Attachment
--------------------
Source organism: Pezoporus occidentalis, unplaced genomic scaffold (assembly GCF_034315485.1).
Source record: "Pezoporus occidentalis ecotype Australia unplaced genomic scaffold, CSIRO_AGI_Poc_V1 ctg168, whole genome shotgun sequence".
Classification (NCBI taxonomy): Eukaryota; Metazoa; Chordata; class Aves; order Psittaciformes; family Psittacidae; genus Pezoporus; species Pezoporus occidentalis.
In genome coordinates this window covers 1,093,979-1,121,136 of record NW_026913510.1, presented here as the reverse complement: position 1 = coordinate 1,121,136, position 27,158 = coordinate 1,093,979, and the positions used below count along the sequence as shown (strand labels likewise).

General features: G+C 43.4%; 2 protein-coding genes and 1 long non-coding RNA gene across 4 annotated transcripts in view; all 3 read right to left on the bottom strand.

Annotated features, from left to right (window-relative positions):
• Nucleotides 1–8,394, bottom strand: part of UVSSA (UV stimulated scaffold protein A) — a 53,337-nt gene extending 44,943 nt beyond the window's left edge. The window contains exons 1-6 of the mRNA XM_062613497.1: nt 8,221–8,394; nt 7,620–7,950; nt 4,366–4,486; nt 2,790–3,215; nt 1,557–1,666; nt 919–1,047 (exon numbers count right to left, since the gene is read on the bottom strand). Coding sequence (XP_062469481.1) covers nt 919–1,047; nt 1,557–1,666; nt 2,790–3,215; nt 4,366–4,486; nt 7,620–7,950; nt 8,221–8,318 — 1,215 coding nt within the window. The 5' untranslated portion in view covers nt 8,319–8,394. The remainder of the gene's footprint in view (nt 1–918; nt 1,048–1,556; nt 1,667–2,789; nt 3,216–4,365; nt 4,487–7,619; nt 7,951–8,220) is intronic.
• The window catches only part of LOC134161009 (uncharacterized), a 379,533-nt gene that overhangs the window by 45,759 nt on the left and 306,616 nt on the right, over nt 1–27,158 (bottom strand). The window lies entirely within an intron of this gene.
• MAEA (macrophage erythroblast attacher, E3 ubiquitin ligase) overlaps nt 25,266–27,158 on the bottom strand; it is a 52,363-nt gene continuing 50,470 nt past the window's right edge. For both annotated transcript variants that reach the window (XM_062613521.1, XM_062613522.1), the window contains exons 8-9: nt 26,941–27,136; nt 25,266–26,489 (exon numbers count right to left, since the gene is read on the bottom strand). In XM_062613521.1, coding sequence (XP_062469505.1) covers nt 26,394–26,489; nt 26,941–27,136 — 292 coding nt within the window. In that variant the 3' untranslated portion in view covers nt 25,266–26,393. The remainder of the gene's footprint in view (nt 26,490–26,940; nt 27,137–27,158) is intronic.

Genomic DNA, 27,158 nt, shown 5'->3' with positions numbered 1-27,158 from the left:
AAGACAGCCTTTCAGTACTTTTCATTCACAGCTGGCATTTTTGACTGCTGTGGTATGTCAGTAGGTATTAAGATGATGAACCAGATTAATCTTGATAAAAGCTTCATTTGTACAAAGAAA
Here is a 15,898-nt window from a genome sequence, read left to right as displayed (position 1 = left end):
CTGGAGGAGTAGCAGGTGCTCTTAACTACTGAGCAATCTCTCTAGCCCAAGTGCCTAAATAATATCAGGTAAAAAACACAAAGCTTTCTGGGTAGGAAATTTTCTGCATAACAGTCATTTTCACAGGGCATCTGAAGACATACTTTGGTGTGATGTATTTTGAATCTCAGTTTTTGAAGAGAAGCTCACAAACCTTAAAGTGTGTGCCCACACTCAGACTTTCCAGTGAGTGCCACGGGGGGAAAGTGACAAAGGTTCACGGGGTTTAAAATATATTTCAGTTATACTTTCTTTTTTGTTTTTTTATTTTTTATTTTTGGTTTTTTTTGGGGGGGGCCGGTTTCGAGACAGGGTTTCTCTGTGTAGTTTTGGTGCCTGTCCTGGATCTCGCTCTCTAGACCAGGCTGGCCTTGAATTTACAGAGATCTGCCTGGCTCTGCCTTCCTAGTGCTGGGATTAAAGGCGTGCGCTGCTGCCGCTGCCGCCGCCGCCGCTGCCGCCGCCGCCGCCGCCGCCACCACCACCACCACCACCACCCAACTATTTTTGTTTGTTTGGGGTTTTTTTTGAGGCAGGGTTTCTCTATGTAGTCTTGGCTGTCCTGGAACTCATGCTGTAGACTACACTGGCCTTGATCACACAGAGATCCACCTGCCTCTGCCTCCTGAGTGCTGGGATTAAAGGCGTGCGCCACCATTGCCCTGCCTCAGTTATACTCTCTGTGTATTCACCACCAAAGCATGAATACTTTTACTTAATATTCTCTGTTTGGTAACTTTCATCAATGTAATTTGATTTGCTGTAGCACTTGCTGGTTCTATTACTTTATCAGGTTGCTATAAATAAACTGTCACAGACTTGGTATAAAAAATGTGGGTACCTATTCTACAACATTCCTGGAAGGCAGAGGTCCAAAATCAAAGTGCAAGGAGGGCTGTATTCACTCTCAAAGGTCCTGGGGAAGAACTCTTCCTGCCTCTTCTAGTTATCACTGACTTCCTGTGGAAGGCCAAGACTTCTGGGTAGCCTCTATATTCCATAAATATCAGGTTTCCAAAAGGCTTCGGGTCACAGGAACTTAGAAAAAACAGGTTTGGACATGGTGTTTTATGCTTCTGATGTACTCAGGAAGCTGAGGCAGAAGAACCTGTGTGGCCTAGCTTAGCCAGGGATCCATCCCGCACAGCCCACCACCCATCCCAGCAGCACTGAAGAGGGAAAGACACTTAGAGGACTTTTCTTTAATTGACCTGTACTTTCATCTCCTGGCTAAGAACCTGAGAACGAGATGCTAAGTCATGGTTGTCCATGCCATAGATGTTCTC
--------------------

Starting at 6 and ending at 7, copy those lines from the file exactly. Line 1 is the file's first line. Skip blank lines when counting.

Annotated features, from left to right (window-relative positions):
• Nucleotides 1–8,394, bottom strand: part of UVSSA (UV stimulated scaffold protein A) — a 53,337-nt gene extending 44,943 nt beyond the window's left edge. The window contains exons 1-6 of the mRNA XM_062613497.1: nt 8,221–8,394; nt 7,620–7,950; nt 4,366–4,486; nt 2,790–3,215; nt 1,557–1,666; nt 919–1,047 (exon numbers count right to left, since the gene is read on the bottom strand). Coding sequence (XP_062469481.1) covers nt 919–1,047; nt 1,557–1,666; nt 2,790–3,215; nt 4,366–4,486; nt 7,620–7,950; nt 8,221–8,318 — 1,215 coding nt within the window. The 5' untranslated portion in view covers nt 8,319–8,394. The remainder of the gene's footprint in view (nt 1–918; nt 1,048–1,556; nt 1,667–2,789; nt 3,216–4,365; nt 4,487–7,619; nt 7,951–8,220) is intronic.